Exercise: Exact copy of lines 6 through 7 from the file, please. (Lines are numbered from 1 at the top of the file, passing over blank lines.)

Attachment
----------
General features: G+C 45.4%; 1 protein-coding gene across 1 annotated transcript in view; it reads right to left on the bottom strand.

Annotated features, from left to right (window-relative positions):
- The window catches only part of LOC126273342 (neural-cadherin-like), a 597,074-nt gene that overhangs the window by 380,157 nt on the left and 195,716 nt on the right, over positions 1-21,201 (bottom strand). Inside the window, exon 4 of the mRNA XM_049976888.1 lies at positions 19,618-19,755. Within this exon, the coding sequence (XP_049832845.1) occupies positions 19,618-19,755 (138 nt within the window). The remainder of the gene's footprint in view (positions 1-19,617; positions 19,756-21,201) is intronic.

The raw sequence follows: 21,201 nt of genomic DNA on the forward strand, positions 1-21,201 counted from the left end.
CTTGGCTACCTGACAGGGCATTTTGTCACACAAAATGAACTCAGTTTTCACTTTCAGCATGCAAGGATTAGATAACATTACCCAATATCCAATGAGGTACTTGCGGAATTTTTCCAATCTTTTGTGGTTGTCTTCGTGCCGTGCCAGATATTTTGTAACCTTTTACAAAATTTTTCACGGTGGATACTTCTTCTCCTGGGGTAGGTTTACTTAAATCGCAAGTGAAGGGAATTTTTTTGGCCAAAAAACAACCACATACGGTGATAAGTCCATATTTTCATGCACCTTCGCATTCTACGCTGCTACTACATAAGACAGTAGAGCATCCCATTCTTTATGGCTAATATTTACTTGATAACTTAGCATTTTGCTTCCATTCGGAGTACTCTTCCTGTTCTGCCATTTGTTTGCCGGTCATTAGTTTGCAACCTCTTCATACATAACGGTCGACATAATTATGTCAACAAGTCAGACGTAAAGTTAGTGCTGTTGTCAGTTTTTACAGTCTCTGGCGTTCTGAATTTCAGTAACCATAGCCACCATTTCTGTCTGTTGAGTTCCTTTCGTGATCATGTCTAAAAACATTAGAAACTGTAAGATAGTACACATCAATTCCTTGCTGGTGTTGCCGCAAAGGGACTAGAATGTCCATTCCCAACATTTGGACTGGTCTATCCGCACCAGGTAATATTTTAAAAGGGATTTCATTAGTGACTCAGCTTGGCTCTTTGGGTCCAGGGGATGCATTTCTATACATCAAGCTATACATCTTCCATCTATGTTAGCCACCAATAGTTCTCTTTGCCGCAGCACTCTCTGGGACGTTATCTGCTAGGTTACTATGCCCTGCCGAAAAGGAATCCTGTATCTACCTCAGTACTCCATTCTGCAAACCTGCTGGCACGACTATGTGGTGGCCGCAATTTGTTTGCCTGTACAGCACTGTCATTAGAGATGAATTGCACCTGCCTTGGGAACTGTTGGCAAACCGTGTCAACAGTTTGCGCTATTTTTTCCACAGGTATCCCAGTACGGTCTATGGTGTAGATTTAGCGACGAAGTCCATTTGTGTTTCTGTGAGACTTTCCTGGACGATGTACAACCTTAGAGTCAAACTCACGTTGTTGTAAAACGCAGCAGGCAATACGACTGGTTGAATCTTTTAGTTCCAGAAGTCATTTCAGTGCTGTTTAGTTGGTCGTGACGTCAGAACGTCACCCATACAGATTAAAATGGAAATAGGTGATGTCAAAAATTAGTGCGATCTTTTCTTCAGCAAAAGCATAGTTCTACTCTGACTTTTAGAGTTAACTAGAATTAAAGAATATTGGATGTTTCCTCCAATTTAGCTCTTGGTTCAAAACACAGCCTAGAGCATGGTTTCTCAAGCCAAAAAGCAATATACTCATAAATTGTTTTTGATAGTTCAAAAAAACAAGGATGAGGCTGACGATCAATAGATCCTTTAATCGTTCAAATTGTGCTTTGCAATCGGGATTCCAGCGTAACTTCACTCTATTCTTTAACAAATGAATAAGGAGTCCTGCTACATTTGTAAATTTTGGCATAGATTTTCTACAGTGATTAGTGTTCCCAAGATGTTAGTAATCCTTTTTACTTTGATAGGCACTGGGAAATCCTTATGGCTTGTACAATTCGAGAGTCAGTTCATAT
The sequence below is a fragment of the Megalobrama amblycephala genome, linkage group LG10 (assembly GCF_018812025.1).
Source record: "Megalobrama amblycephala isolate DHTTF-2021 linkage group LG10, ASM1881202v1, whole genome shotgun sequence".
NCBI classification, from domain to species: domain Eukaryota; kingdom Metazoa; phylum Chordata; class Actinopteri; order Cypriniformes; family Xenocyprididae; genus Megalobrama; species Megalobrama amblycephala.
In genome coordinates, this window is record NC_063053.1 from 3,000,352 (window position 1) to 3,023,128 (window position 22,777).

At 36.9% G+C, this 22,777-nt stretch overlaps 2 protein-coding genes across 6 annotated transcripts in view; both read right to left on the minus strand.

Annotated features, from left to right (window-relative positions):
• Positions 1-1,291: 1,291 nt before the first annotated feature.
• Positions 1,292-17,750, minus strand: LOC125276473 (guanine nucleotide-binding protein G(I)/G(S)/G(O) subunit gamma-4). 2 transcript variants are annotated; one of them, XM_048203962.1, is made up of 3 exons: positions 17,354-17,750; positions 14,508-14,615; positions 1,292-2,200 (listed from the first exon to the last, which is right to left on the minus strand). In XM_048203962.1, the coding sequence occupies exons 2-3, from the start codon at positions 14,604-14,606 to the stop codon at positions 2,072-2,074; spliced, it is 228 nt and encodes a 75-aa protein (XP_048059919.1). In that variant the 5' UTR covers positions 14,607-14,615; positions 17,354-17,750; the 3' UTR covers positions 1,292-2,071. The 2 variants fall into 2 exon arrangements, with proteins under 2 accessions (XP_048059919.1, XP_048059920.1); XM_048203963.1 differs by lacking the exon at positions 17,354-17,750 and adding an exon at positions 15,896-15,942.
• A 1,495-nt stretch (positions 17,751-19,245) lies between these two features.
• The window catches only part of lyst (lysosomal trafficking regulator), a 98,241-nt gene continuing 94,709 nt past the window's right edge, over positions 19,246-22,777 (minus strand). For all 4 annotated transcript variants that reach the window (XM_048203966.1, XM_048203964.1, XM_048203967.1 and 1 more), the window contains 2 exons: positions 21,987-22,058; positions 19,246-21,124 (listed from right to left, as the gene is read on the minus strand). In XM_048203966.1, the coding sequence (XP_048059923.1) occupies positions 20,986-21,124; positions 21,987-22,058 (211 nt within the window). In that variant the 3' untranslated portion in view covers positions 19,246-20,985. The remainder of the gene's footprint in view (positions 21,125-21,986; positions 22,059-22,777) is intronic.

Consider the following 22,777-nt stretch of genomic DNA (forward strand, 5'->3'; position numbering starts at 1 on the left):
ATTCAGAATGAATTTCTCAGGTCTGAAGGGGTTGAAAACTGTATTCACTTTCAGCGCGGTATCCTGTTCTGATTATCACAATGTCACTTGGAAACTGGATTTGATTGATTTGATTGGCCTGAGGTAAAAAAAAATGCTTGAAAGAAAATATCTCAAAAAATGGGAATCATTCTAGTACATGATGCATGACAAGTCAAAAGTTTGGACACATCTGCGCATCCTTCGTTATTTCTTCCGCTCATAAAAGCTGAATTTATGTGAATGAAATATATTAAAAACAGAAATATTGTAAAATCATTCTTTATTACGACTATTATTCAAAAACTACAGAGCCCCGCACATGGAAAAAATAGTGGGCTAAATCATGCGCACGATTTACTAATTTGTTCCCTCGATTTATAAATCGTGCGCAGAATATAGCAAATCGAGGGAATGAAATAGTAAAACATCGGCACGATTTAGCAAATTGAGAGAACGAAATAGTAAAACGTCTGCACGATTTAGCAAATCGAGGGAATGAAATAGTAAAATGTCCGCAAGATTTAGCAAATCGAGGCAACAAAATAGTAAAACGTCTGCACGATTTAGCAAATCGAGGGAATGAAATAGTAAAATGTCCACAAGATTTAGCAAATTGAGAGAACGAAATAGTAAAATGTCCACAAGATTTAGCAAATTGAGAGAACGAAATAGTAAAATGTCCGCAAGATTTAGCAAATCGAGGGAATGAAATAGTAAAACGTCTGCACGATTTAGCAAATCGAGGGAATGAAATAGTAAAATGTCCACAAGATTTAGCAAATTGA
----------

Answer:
The sequence below is a fragment of the Megalobrama amblycephala genome, linkage group LG10 (assembly GCF_018812025.1).
Source record: "Megalobrama amblycephala isolate DHTTF-2021 linkage group LG10, ASM1881202v1, whole genome shotgun sequence".